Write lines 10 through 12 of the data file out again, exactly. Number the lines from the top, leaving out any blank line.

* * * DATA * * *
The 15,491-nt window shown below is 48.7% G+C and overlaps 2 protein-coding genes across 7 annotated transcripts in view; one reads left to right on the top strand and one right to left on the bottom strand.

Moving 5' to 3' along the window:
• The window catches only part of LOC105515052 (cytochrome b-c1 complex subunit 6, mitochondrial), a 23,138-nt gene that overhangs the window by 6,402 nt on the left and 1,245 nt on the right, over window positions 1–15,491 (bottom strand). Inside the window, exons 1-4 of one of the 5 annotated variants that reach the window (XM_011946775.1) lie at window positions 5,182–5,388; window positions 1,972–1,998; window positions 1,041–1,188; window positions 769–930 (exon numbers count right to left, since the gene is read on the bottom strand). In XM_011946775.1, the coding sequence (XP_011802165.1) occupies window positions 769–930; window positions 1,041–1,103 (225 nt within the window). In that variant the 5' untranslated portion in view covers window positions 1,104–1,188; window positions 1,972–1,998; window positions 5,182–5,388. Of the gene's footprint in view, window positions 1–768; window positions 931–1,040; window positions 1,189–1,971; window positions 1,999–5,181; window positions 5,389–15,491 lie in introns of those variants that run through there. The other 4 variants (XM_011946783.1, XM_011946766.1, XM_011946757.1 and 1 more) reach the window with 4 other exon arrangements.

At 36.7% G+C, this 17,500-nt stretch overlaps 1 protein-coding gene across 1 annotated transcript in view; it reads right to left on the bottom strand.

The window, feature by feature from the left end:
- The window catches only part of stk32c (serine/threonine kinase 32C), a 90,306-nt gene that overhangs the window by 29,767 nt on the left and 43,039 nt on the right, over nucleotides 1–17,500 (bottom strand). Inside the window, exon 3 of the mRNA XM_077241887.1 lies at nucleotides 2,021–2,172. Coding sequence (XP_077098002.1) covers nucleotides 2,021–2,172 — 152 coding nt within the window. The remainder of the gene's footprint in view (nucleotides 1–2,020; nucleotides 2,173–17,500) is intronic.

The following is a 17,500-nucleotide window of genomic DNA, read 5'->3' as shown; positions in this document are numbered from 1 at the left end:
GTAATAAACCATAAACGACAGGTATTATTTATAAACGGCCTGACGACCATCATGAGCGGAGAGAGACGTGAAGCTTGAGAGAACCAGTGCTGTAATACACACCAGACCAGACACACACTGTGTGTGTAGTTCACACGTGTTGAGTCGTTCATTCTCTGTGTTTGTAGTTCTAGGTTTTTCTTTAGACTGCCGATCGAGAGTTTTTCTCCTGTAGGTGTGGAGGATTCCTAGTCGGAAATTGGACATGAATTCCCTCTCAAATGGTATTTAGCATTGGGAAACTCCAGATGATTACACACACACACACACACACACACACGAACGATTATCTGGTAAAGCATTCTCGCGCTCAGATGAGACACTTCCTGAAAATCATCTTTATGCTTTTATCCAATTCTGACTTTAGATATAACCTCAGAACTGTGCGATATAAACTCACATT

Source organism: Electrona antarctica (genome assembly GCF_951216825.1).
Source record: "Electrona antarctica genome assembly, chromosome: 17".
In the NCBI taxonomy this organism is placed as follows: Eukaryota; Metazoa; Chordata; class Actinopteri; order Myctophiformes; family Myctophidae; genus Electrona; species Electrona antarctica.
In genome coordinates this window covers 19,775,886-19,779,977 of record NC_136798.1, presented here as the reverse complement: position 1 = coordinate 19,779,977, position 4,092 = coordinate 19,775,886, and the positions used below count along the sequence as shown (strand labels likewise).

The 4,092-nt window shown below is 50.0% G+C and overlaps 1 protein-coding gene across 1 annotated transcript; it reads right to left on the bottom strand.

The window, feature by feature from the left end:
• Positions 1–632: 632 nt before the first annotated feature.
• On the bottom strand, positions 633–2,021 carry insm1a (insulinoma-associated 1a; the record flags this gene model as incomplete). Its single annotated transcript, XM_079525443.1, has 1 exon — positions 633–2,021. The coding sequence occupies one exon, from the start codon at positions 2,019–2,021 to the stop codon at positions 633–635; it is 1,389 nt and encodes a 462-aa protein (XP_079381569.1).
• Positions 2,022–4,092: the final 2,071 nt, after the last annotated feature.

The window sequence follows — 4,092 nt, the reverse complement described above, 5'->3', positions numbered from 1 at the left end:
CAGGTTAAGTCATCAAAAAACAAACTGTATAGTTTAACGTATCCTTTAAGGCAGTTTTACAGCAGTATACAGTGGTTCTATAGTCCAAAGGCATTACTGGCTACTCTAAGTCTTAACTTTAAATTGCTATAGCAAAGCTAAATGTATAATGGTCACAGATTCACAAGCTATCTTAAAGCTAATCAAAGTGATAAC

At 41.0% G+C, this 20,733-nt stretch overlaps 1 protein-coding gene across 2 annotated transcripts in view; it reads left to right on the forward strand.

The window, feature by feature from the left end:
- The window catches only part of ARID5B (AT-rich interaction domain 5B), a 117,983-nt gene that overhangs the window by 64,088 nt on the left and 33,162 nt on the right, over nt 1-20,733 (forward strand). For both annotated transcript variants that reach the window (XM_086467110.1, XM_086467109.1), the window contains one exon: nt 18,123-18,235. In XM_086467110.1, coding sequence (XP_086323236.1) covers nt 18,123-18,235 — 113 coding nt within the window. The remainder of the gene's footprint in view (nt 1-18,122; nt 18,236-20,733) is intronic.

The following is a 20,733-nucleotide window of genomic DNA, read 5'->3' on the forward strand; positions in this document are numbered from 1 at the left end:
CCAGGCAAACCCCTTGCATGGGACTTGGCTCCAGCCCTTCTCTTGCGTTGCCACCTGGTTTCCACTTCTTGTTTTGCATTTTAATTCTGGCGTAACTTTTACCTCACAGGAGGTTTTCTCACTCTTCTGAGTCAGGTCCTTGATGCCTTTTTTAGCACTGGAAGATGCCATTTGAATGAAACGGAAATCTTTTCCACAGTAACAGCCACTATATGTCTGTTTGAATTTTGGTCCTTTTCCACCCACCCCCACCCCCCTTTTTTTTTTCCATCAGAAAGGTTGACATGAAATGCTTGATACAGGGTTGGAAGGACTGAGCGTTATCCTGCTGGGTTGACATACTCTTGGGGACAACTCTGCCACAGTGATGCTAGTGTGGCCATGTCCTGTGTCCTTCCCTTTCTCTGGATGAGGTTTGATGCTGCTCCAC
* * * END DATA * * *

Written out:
Source record: "Electrona antarctica genome assembly, chromosome: 17".
In the NCBI taxonomy this organism is placed as follows: Eukaryota; Metazoa; Chordata; class Actinopteri; order Myctophiformes; family Myctophidae; genus Electrona; species Electrona antarctica.
In genome coordinates this window covers 19,775,886-19,779,977 of record NC_136798.1, presented here as the reverse complement: position 1 = coordinate 19,779,977, position 4,092 = coordinate 19,775,886, and the positions used below count along the sequence as shown (strand labels likewise).